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Updated: Nov. 20th, 2007

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Author's Collection/Engineering

The drawing office at Harland & Wolff. A half model of the Olympic mounted to a board is seen in the back. Author's Collection/Engineering

Author's Collection/The Engineer

Fitters Shop. Author's Collection/Engineering.

H&W works map - The Harland & Wolff works as it appeared in 1909. Author’s Collection/The Engineer

  Titanic conceived - The order to proceed with the design of both of White Star’s new mammoth liners was signed April 30, 1907, and the shipyard was given orders to proceed with construction of Olympic (yard number 400) and Titanic (yard number 401) on September 17, 1908. As ship names were only used officially by the builder after the ships were launched, most plans and specifications provided for the construction were titled by yard numbers only. Since the first two of the three planned Olympic-class ships would be built simultaneously, they would share many of the same construction plans. As construction progressed on Olympic, any changes decided upon for Titanic were indicated by notes written on the plans, indicating the hull number to which they applied; in instances where the differences were considerable, separate drawings were made for Titanic . . . (continued)



Image above, H&W works map - The Harland & Wolff works as it appeared in 1909.
Author’s Collection/The Engineer


  Construction plans - After the overall dimensions and form of the ship had been settled and the preliminary design and general arrangement of the ship had been approved, several steps were required before actual construction could be undertaken. First, structural plans had to be prepared by the shipbuilder for submission to the Board of Trade for its approval. These plans consisted of general specifications of the hull, and the sizes or “scantlings” of all steel, iron and wood forming the structural parts of the vessel. All of these features were to be distinctly marked according to the requirements of the Board of Trade. For Olympic and Titanic, among these plans were those for the construction of the watertight bulkheads, designed in accordance with the requirements specified in the latest report of the Board of Trade’s Bulkhead Committee. Titanic’s plans were delivered for the Board’s review on June 3, 1908. Once approved, they were returned to Harland & Wolff, which then proceeded to order the steel and iron. At that point, the draftsmen proceeded to prepare detailed structural plans for the workmen in the shipyard . . . (continued)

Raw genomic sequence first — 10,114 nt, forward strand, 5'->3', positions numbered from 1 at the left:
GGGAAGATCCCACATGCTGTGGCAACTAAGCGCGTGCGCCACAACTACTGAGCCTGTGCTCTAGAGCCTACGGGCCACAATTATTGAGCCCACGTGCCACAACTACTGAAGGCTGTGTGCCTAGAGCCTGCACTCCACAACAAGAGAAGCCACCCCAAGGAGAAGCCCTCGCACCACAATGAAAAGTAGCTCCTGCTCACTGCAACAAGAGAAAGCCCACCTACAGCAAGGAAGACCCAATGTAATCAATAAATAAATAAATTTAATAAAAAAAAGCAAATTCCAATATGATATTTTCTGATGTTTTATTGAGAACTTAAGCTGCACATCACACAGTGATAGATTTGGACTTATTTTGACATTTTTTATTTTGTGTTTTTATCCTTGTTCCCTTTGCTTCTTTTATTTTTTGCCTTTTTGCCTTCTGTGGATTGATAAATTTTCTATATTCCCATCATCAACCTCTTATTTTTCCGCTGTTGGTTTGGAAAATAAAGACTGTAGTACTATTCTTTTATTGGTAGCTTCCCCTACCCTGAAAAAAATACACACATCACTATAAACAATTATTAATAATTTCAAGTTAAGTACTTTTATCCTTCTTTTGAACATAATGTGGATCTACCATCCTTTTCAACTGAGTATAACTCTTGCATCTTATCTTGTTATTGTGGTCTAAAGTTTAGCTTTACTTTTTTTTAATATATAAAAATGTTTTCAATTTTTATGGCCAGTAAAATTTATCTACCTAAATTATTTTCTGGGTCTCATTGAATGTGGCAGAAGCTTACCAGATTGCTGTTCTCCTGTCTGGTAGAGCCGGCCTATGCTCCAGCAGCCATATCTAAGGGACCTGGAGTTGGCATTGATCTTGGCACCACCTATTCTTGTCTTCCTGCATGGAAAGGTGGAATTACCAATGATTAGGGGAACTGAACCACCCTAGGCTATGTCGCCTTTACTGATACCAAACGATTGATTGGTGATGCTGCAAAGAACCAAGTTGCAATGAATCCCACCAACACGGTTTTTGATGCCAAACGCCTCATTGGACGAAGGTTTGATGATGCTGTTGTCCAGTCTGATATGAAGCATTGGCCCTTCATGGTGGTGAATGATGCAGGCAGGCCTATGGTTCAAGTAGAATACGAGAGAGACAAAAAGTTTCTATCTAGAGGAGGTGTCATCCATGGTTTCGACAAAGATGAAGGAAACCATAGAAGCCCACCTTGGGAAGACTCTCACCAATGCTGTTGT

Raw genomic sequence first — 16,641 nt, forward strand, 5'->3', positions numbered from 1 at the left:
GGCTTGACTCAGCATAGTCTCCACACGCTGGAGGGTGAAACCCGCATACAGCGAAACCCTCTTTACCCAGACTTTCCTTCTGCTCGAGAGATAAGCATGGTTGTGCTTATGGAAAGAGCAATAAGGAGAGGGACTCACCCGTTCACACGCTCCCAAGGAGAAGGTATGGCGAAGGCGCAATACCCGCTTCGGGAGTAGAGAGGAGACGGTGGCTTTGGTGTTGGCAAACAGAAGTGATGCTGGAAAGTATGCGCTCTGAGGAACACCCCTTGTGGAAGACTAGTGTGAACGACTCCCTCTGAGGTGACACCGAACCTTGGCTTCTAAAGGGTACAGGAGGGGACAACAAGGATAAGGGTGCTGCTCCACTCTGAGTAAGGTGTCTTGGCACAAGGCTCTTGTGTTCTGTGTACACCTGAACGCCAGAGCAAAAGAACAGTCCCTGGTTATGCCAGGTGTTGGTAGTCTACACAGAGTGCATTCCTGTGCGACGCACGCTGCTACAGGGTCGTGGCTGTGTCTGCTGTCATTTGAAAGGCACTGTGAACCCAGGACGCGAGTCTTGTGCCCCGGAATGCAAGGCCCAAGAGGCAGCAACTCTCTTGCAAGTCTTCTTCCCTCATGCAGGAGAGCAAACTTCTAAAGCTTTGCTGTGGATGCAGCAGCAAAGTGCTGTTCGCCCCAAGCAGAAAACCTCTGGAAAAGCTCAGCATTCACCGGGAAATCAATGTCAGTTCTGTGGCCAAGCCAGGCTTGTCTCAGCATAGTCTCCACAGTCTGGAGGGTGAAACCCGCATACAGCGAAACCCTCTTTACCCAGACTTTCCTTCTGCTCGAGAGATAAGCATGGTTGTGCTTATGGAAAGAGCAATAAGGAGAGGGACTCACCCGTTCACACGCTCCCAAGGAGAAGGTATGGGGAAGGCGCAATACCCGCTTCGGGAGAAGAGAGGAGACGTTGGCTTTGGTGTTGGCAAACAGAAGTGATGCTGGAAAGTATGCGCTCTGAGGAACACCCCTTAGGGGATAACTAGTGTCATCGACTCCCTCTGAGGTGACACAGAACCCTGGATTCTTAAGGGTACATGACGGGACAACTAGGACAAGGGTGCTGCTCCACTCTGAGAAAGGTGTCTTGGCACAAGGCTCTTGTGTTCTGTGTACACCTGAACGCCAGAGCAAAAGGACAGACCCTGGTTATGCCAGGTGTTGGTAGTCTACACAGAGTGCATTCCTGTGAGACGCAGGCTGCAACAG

The Mold Loft - The initial fairing of the lines was done by the draftsman during the laying-out of the Preliminary Lines plan. Upon completion, the preliminary lines and offsets were then turned over to the loftsmen, whose domain was the Mold Loft. Harland & Wolff, as with other shipyards, had a special building constructed for the purpose of laying out the design of each ship before it was constructed. The Mold Loft was a large floor upon which the loftsmen chalked the lines of the cross sections of a ship at full size, and the length at quarter scale. The work of the Mold Loft also included making templates, or “molds,” of heavy paper or thin wooden boards for all the structural parts of the ship. A template for a steel plate consisted of a full-size pattern of the plate marked out and showing in detail all punched or countersunk holes, scarfs, bends and angle lines. The use of paper had disadvantages as the material would contract or expand with changes in humidity, sometimes necessitating multiple corrections on the ship. Templates of basswood or white pine were superior to paper and could be stored more easily. The Mold Loft at Harland & Wolff occupied the upper floor of the Plumber’s Shop and was over several hundred feet long and a hundred feet wide. There, the lines were carefully laid out . . . (continued)


Other topics in this chapter include: Preparation of drawings - The lines plan - Half-breadth plan - Profile plan - Body plan - Fairing - Offsets - Preliminary lines - Beveling - Scantlings - Ordering and construction of parts - Laying the blocks - Tonnage

Copyright 2007 Beveridge, Hall, Andrews, Klistorner and Braunschweiger.

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